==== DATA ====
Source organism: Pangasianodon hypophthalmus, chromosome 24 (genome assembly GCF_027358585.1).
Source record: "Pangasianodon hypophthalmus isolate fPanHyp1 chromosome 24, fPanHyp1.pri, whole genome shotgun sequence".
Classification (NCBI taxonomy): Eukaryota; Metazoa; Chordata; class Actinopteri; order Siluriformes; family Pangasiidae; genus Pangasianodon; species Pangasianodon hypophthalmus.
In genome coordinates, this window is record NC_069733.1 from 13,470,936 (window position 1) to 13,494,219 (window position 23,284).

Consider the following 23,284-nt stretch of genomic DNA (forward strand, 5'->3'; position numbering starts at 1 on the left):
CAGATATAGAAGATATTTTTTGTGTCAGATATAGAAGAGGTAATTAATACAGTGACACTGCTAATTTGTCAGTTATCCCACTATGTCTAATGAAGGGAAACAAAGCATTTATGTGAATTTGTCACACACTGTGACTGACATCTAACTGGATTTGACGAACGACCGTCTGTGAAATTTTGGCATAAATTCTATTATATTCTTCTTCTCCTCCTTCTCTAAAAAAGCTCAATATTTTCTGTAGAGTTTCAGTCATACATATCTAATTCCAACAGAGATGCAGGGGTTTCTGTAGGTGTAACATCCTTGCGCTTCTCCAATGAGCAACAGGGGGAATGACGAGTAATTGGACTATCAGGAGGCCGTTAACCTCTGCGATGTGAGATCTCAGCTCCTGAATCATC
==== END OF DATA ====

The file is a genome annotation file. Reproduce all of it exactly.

Source organism: Pangasianodon hypophthalmus, chromosome 24 (genome assembly GCF_027358585.1).
Source record: "Pangasianodon hypophthalmus isolate fPanHyp1 chromosome 24, fPanHyp1.pri, whole genome shotgun sequence".
Classification (NCBI taxonomy): Eukaryota; Metazoa; Chordata; class Actinopteri; order Siluriformes; family Pangasiidae; genus Pangasianodon; species Pangasianodon hypophthalmus.
In genome coordinates, this window is record NC_069733.1 from 13,470,936 (window position 1) to 13,494,219 (window position 23,284).

Consider the following 23,284-nt stretch of genomic DNA (forward strand, 5'->3'; position numbering starts at 1 on the left):
CAGATATAGAAGATATTTTTTGTGTCAGATATAGAAGAGGTAATTAATACAGTGACACTGCTAATTTGTCAGTTATCCCACTATGTCTAATGAAGGGAAACAAAGCATTTATGTGAATTTGTCACACACTGTGACTGACATCTAACTGGATTTGACGAACGACCGTCTGTGAAATTTTGGCATAAATTCTATTATATTCTTCTTCTCCTCCTTCTCTAAAAAAGCTCAATATTTTCTGTAGAGTTTCAGTCATACATATCTAATTCCAACAGAGATGCAGGGGTTTCTGTAGGTGTAACATCCTTGCGCTTCTCCAATGAGCAACAGGGGGAATGACGAGTAATTGGACTATCAGGAGGCCGTTAACCTCTGCGATGTGAGATCTCAGCTCCTGAATCATC